Halfmoon Reef Lighthouse
We’re taking another trip to the great state of Texas, but this time we’re visiting the Halfmoon Reef Lighthouse, a screw-pile type lighthouse. Several screw-pile lighthouses were built along the coast of Texas to mark reefs and channels, but the Halfmoon Reef Light is the only one still standing!
The Halfmoon Reef Lighthouse was built after the construction of the Matagorda Island Lighthouse in response to the requests of residents. It took four years for the iron pilings required to build the lighthouse to arrive, but construction eventually came to a close and the lighthouse was lit in 1858.
The lighthouse was darkened during the Civil War in order for Confederate soldiers to escape. It took three years to re-light the lighthouse after the end of the Civil War. The lighthouse was officially re-lit on February 20, 1868.
In the fall of 1875, the Texas coast was struck by a hurricane, and despite destroying two nearby lighthouses, the Halfmoon Reef Lighthouse escaped with only minor damage. The lighthouse was deactivated in 1886 after another hurricane that caused minor damage to its structure but the lighthouse board felt it was not worth repairing due to a decrease in area traffic.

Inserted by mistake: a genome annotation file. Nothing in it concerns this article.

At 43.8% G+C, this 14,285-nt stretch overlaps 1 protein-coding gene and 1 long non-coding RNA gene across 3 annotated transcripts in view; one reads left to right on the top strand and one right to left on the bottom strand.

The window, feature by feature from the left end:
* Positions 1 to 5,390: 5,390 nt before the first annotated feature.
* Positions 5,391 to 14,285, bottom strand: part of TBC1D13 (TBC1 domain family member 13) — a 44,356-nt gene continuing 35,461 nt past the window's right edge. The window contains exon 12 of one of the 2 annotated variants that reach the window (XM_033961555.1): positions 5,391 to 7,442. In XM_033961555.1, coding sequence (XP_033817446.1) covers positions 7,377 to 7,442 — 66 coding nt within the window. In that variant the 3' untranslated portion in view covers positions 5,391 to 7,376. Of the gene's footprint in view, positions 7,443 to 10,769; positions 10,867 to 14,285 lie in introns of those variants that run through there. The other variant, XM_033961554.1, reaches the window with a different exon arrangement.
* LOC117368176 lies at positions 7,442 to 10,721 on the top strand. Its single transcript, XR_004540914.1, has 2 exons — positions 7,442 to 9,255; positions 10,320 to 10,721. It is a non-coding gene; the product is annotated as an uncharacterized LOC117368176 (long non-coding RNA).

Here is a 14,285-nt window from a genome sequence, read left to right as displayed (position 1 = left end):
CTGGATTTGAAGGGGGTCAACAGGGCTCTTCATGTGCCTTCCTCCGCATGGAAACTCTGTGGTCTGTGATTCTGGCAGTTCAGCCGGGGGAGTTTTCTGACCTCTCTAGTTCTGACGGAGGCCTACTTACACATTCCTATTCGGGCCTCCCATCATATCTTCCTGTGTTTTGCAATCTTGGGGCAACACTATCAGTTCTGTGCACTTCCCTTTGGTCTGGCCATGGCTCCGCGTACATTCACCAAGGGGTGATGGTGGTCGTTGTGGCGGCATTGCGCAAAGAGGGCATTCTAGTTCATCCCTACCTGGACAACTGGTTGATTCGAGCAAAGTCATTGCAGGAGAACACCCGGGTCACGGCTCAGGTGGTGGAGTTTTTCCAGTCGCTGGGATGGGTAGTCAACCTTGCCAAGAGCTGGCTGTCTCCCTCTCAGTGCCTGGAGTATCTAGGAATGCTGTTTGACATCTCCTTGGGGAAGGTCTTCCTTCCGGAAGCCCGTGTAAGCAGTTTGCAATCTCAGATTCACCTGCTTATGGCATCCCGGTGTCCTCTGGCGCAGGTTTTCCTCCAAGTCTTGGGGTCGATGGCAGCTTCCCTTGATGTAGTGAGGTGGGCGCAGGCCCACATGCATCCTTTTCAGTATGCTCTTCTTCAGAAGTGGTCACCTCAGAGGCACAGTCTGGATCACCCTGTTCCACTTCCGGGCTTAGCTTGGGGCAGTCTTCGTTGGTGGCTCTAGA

The United States Coast Guard repaired the lighthouse in 1911, and then sold the lighthouse in 1942 after it was severely damaged in a storm. It’s new owners relocated the lighthouse to Point Comfort for use as their companys’ headquarters but turned over the lighthouse to the Calhoun County Historic Commission. The Halfmoon Reef Lighthouse became a Texas Historical Marker in 1985.
If you have visited the Halfmoon Reef Lighthouse before, share your stories and photos with us on our Monterey Boats Facebook page!